North Korea Radio transcript puzzles analysts and
watchers and these S K press articles describe the
various and hectic channels of communication.
A transcript obtained by the JoongAng Ilbo of a Monday
broadcast by a state-run North Korean radio station
appears to contradict Pyongyangâ€™s claim last week that
the regime has nuclear weapons. But its meaning was not
entirely clear, and experts were divided over what
significance it had, if any. The newspaper obtained a
transcript of a Monday broadcast by a state-run radio
station which, on Feb. 10, had broadcast the regime's
announcement that it had nuclear weapons.
The Monday transcript included this statement: "The
United States, which has been intoxicated with victories
in invasion wars in Afghanistan and Iraq, has designated
our republic, which it called part of an axis of evil,
as the next target to attack, while circulating theories
of nuclear and missile threats that we are not in
possession of." Asked to comment on this statement _
which, though somewhat ambiguous in the original Korean,
seems to assert that the regime is "not in possession"
of "nuclear and missile threats" _ some observers
suggested that the apparent discrepancy may suggest
conflict within the North's power elite.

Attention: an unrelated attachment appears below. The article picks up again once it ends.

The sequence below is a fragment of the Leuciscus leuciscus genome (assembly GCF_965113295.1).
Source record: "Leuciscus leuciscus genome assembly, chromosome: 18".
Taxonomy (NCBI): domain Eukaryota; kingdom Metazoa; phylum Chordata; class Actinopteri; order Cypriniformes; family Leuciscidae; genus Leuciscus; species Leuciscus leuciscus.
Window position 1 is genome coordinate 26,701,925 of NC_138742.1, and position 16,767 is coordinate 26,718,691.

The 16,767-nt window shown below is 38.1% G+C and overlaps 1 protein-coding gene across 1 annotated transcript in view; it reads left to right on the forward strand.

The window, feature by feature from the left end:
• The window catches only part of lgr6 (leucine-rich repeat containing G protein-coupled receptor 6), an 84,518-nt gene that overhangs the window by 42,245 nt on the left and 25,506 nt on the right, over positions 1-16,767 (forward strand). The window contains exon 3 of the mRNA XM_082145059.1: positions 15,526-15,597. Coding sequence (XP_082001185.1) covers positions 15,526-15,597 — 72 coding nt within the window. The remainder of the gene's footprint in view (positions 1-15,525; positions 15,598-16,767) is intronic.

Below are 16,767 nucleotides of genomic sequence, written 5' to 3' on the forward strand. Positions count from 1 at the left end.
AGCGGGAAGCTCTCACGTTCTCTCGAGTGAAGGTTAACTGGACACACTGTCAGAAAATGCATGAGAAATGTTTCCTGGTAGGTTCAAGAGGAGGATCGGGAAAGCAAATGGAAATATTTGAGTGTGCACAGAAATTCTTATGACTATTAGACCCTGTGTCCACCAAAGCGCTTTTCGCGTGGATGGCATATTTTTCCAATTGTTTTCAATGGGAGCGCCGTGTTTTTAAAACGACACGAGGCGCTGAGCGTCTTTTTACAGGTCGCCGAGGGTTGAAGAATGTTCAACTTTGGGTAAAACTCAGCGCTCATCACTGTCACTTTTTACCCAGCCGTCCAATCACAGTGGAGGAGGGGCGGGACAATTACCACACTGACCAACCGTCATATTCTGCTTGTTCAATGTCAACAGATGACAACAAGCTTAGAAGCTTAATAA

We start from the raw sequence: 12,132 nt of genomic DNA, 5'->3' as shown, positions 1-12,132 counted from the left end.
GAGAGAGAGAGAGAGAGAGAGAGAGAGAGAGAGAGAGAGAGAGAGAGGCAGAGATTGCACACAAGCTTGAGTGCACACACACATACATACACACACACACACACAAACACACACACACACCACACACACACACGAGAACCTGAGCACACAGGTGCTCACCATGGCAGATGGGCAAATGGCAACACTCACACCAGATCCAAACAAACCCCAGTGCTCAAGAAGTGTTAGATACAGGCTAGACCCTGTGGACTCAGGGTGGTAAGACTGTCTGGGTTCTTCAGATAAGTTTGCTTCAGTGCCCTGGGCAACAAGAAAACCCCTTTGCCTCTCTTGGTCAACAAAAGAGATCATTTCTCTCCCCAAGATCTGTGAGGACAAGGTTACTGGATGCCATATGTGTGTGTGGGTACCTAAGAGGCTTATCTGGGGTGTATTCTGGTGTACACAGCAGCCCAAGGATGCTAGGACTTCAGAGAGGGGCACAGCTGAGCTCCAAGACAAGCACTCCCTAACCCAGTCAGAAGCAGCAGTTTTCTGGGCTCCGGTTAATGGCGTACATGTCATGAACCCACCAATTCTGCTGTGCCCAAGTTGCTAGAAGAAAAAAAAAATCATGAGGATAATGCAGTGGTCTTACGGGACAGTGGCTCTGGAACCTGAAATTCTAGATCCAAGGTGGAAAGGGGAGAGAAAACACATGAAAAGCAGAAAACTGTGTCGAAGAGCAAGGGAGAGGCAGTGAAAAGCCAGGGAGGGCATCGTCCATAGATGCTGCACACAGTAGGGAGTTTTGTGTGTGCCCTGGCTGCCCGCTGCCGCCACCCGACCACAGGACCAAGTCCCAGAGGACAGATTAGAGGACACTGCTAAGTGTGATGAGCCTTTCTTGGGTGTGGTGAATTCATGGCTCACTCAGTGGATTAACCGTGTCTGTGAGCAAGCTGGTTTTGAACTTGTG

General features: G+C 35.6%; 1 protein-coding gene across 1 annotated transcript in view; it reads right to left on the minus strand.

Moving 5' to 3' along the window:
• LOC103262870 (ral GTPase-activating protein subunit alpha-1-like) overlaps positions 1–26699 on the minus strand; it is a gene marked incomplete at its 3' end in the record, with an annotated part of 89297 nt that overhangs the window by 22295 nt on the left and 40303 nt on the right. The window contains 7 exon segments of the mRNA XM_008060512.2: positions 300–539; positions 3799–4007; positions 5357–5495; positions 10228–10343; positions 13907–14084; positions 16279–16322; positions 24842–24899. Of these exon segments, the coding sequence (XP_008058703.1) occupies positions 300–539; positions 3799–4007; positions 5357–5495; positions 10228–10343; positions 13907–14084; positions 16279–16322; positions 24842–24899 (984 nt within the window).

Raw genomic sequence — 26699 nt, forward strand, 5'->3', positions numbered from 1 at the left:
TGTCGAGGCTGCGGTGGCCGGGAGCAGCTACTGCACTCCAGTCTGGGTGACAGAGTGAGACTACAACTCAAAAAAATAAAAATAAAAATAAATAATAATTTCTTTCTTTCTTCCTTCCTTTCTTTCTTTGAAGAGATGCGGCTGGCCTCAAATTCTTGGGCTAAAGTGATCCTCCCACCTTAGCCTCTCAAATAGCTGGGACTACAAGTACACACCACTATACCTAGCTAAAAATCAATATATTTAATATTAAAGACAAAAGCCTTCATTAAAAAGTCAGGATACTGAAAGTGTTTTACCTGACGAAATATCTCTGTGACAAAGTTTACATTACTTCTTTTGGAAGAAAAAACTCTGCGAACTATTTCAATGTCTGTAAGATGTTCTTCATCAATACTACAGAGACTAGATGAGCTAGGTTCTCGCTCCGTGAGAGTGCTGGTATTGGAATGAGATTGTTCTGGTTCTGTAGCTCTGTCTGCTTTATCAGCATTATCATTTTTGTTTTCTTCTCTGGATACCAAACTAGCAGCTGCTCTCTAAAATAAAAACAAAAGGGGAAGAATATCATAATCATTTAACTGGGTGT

But intelligence officers point out that there have been
no other signs of such a conflict in recent days. Jun
Bong-geun, director of the private Institute for Peace
and Cooperation, called the apparent discrepancy hard to
understand, given the North Korean regime's absolute
control over the media. "It could be that there was a
miscommunication between the foreign ministry and the
state media," said Mr. Jun.
(Source: Joong Ang Ilbo; Lee Young-jong, Brian Lee)
South Koreans Unfazed by Nuke Threat from North
A majority of South Koreans are unconcerned by North
Koreaâ€™s Feb. 10 announcement that it has nuclear
In a public opinion poll conducted Tuesday by TNS Korea
at the request of the Korea Society Opinion Institute
(KSOI) on 700 adult men and women nationwide, 58.9
percent of respondents said they felt no insecurity
following North Korea's recent declaration.
KSOI said that among those under 40, the highly educated
and white collar workers, levels of insecurity were very
low, while for over-50s, the less educated and low
income earners, feelings of insecurity were acute.
Asked about a solution to the nuclear issue, 74.7
percent responded that Seoul needed to send a special
envoy to Pyongyang or hold an intra-Korean summit and
persuade the North to give up its nuclear weapons.
Another 22.8 percent said pressure like the freezing
intra-Korean economic cooperation or sanctions was
end of quotes